June 18, 2001
HENGAM ISLAND. Variations, e.g., Hangam, Hanjam, Henjam. 26038'N
55055'E. An island-village of Qeshm county, Hormuzgan Province of Iran.
It is one of the foursome of islands that traditionally have comprised the
offshore dependencies of Bandar Abbas, on the northern littoral of the
Strait of Hormuz. The others are Qeshm, Hormuz, and Larak islands. Qeshm's
present-day name derives from the sixteenth century Portuguese appellation
Queixime, a corrupted form of Keshmesh, as in keshmesh, a small stoneless
raisin, once a celebrated product of this island and also Larak. Larak owes
its present-day name to L'Arek, the eighteenth century French orthography
for the name Arack (or Arek), probably referring to a sort
of arrack, meaning "brandy," that mariners and traders
could procure there.
In contrast, the names of Hormuz and Hengam predate the modern era and
are quintessential in their Persian character. In 1300 A.D. Amir Baha ed-Din
Ayaz Seyfin, the beleaguered ruler of the Kingdom of Hormuz, a principality
on the northern shores of the Persian Gulf, moved his capital from Hormuz
on the mainland, near Minab, to Gerun/Jerun Island, which he had purchased
from the ruler of Kish Island; henceforth the name Hormuz came to apply
to the island. The name Hengam is even older, as notice of it is given
by name in Ibn Balkhi's Farsnameh (written ca. 1111).
The toponymic origin Hengam is not clear. In Persian, the word hengam/angam
refers to "time" and "season;" bi-hangam means
"out of season" or "not good at any time." Both concepts
could have applied to an island which, as reported in modern times, has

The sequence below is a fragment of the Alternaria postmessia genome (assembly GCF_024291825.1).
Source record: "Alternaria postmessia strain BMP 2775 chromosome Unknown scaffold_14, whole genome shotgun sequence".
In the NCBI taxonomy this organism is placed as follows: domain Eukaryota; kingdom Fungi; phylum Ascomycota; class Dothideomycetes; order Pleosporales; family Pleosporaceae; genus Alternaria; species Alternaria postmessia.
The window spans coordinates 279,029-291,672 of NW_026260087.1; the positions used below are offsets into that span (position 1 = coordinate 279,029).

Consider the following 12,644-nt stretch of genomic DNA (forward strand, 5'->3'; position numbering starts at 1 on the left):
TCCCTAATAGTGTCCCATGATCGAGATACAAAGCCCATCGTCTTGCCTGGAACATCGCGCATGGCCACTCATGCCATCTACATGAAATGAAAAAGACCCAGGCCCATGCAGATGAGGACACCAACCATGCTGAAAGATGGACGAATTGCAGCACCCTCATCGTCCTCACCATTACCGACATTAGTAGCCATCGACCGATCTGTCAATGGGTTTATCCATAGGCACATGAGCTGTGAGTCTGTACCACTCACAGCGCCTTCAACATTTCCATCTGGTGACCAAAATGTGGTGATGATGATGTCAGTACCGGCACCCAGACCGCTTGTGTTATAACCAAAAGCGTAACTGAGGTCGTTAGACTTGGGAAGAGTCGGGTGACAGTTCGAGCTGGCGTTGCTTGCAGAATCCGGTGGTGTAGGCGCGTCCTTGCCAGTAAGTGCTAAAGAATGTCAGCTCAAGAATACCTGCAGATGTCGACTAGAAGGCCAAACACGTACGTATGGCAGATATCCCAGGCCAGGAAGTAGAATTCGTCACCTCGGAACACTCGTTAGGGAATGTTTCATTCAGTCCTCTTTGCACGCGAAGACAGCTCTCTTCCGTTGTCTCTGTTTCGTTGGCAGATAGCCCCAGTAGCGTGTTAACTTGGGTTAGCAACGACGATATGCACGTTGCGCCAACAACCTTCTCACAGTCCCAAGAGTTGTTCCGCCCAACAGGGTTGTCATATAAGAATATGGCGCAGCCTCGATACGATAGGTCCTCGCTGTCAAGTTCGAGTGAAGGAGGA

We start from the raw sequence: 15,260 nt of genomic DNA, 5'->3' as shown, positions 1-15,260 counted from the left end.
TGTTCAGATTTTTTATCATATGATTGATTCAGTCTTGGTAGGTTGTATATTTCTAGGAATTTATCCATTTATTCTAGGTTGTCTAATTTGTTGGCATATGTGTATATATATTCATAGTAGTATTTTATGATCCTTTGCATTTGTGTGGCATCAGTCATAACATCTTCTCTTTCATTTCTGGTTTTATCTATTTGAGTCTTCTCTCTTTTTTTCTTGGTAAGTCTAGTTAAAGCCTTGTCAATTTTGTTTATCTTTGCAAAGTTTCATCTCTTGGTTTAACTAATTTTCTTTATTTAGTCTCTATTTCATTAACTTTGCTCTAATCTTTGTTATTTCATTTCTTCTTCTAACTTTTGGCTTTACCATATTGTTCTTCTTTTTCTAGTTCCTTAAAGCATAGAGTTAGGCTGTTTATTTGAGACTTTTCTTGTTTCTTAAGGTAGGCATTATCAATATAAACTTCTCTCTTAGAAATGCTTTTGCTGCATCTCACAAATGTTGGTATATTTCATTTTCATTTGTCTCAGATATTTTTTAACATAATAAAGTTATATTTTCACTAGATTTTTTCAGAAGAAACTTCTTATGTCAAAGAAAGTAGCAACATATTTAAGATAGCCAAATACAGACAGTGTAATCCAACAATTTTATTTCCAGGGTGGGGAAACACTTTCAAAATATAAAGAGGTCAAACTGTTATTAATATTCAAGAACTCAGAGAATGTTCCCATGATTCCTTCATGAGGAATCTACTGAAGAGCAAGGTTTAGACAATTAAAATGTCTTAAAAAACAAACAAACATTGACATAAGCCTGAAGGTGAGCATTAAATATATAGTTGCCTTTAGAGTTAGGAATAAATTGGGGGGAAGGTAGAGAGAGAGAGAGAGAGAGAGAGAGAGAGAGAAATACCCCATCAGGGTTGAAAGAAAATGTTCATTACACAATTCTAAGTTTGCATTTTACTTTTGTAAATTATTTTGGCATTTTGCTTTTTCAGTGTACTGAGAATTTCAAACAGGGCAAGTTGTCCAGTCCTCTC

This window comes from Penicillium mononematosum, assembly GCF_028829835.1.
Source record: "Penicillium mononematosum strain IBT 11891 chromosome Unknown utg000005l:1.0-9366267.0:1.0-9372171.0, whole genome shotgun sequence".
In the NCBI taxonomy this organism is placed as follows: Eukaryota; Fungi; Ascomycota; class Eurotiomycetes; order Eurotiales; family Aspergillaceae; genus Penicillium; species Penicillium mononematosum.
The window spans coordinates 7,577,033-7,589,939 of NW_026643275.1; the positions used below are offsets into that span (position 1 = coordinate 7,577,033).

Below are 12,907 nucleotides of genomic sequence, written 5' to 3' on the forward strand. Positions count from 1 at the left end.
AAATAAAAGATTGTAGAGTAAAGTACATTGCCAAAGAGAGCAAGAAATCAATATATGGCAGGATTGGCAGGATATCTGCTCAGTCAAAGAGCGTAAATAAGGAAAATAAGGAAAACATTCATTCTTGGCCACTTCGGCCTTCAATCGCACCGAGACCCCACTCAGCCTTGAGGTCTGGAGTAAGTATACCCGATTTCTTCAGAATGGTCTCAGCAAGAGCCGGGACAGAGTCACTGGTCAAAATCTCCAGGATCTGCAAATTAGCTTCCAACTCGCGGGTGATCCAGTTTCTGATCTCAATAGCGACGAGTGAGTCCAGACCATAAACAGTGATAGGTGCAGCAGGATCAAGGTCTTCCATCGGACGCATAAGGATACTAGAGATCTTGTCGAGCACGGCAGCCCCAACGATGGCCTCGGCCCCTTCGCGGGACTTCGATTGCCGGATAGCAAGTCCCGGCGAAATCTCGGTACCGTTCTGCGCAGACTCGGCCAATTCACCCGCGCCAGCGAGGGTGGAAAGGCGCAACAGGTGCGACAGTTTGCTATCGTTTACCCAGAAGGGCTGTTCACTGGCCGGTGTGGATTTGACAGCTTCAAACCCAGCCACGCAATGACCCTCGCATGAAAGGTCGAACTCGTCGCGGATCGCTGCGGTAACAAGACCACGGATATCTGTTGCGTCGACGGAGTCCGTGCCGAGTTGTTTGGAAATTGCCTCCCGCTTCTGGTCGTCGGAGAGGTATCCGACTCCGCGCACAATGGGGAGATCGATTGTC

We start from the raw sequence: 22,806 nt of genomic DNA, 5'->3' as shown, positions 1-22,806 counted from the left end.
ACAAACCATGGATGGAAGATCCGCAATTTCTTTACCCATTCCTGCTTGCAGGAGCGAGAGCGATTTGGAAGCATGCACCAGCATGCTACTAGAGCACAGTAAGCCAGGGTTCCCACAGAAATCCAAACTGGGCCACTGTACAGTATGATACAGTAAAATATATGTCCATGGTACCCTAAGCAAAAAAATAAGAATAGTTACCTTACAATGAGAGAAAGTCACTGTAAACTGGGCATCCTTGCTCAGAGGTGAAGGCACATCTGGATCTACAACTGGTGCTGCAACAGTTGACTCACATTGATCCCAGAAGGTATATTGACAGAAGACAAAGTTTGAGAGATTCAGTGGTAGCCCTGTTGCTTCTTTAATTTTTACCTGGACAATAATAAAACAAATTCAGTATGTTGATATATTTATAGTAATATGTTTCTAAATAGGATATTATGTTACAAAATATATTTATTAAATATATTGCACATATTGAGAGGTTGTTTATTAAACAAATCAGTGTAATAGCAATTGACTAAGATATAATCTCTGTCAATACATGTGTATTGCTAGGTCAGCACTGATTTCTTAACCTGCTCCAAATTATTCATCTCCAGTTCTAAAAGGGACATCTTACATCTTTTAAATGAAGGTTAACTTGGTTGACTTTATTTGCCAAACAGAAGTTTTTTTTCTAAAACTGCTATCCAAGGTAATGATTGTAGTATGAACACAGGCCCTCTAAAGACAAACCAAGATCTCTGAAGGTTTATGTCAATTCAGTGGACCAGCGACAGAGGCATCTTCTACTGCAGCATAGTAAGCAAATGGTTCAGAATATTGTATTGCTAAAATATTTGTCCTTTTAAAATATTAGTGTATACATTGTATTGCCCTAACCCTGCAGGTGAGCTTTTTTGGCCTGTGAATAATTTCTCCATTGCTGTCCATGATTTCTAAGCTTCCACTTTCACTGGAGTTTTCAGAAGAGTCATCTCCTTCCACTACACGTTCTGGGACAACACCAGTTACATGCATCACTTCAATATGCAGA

been noted for being habitable only for a part of the year due to humidity,
heat, and pesky insects, a variety of which could have been the same as
the hangami insects, which are called such because of appearing
and disappearing quickly. While the name Hormuz is Persian and of pre-Islamic
origin, the name Hengam is characteristically Persian because it includes
a gaf -- or g in the Persian alphabet -- a sound or character that
is absent in Arabic; it is replaced with j in Arabian and Arabic-based
European appellations for the island, resulting in Henjam, which,
incidentally, in the form of hanjam means, among other things, "good-for-nothing."
In modern times, under Portuguese and English influences, two strains
of names developed around Hengam/Henjam. The earlier Portuguese practice
produced Angan; this evolved into the eighteenth century English
designation Angaum, until the latter part of the nineteenth century
when the British adopted Henjam, the Arabicized name for the island.
The British marine practice also referred to Hengam as Angar,
a likely contraction of langar, meaning "anchor," as in
an island reputed for its good anchorage, particularly off Masheh on the
north side of the island, or where one would procure anchors made of blocks
of iron ore native to the island.
The replacement of sound/letter g in Angam and Angaum with j produced
the name Anjam, which found acceptance both in Arabic and Persian because
the word anjam could have referred to the island that marked the "end"
of a long voyage from the interior of the gulf or from India. In this connection,
Hengam and the Salamah-wa-Binatha (Salama-wa-Binat) off the Musandam Promontory
comprised a group of islands scared to the rituals observed by the mariners
who entered or exited the Strait of Hormuz.
Alexander the Great's admiral, Nearchus, noted the island [Hengam] to
be sacred to a local divinity which he equated with Poseidon, the Greek
god of the seas. Off Musandam, mariners held in great regard the islands
known as "Salamah and her daughters," which the Portuguese called
Quoins because of their resemblance to the coin (quoin) of a gun. These
were Salama (Great Quoin), Little Quoin, and Gap Island. The Persian-speaking
inhabitants of Kumzar called them, respectively, Mu-Mar ("mother"
or "snake"); Dideh-Mar ("daughter" or "eye of
the snake") or Shena-Kuh ("floating rock"); and Fana Kuh
("mount of perdition") or Panah-Kuh ("mount of refuge").
At the sight of these rocky and dark three isles or Hengam, the mariner
would offer the greeting salami salamat-anjam or sa'adat-anjam
to mark the safe start or end of the journey.
Hengam is located two kilometers off Qeshm's southern coast, across
a channel that is on the average about eight fathoms deep. It is 9.5 kilometers